Developing Asia faces "intensified" risks from
China's troubled property sector and high-interest rates around the world, the
Asian Development Bank said Wednesday, as it trimmed its regional growth
Gross domestic product is forecast to expand by 4.7 per cent this year, the Manila-based lender said, slightly lower than its April estimate of 4.8 per cent.
It was faster than the 4.3 per cent growth recorded last year.
Developing Asia refers to the multilateral lender's 46 emerging member economies, stretching from Kazakhstan in Central Asia to the Cook Islands in the Pacific.
"Risks to the outlook have intensified," the bank said in its latest update of forecasts for this year and next, noting weaknesses in China's property sector could "hold back regional growth".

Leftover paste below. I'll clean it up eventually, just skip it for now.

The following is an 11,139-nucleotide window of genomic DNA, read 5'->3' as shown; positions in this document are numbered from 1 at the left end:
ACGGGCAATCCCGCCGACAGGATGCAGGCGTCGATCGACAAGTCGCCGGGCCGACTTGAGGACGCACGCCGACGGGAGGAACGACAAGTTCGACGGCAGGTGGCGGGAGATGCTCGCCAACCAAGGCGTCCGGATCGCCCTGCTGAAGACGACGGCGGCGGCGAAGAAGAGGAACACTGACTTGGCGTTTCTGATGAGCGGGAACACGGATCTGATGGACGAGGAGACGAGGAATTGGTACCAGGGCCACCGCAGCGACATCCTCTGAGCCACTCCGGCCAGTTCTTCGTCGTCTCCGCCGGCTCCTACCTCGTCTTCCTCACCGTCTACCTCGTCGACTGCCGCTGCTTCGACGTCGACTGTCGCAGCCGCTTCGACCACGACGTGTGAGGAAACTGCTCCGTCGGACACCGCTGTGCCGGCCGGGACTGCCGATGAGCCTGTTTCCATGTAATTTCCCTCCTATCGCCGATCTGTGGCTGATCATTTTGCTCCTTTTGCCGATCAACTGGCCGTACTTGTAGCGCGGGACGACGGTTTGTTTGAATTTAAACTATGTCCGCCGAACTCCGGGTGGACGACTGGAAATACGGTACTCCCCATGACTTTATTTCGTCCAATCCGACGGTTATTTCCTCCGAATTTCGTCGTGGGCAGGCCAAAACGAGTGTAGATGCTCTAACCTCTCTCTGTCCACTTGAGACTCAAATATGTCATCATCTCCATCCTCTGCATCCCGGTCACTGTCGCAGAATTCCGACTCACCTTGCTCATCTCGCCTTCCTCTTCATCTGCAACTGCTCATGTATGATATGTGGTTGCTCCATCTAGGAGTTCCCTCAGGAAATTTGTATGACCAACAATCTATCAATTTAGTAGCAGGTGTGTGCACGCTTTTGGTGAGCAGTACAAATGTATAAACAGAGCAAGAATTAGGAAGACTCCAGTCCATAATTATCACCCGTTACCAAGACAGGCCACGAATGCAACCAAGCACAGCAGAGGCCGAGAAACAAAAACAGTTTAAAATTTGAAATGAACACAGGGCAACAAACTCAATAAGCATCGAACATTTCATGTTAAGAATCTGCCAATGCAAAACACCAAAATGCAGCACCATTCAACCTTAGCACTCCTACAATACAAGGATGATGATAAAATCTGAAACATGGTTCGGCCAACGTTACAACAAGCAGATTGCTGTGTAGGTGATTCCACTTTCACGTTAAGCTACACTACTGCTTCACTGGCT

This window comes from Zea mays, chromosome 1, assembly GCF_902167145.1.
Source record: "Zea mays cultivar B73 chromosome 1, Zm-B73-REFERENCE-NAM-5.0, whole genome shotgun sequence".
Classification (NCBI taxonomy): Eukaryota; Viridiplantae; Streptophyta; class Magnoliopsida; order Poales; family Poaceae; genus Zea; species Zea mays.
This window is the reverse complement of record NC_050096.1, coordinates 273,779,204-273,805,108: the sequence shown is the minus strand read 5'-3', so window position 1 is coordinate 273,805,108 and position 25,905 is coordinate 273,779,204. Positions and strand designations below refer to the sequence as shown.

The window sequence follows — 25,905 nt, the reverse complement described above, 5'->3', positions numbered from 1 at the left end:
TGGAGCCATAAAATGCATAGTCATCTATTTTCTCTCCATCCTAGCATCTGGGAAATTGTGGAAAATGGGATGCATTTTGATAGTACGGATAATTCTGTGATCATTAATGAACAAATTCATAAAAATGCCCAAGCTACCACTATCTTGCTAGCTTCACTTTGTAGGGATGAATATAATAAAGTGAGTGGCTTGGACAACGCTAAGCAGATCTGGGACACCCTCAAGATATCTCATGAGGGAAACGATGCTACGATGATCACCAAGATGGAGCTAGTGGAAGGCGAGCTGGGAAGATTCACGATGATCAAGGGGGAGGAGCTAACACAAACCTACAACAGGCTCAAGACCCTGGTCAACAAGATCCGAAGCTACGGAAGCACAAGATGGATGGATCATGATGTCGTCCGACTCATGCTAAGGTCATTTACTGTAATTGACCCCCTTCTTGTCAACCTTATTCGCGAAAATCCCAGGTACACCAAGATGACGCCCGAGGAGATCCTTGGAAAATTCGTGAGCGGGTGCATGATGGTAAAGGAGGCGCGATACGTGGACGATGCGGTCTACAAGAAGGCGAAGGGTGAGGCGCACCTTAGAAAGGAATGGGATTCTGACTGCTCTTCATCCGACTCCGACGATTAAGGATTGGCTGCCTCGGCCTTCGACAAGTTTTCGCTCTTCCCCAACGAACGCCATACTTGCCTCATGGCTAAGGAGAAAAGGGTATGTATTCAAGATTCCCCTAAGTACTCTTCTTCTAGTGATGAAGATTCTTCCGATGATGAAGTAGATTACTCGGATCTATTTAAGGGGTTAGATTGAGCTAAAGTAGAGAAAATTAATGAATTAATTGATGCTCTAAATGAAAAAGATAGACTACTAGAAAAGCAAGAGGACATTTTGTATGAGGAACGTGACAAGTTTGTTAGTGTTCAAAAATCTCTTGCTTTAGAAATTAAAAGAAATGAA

Other challenges included high interest rates and threats to food security from the El Nino weather phenomenon and export restrictions imposed by some countries.
Inflation is also expected to drop to 3.6 per cent this year from 4.4 per cent last year, the ADB said, pointing to the slowdown in China.
The bank slashed its China inflation estimate to 0.7 per cent for this year, from its April forecast of 2.2 per cent.
There was a burst of consumer exuberance after China, the world's second-largest economy, lifted its strict zero-Covid policies late last year.
But weak consumption, a crisis in the massive property sector and soft demand for China's exports has complicated the recovery.
Official figures show China briefly slipped into deflation in July for the first time in over two years, with prices falling 0.3 per cent, year on year. It rebounded the following month.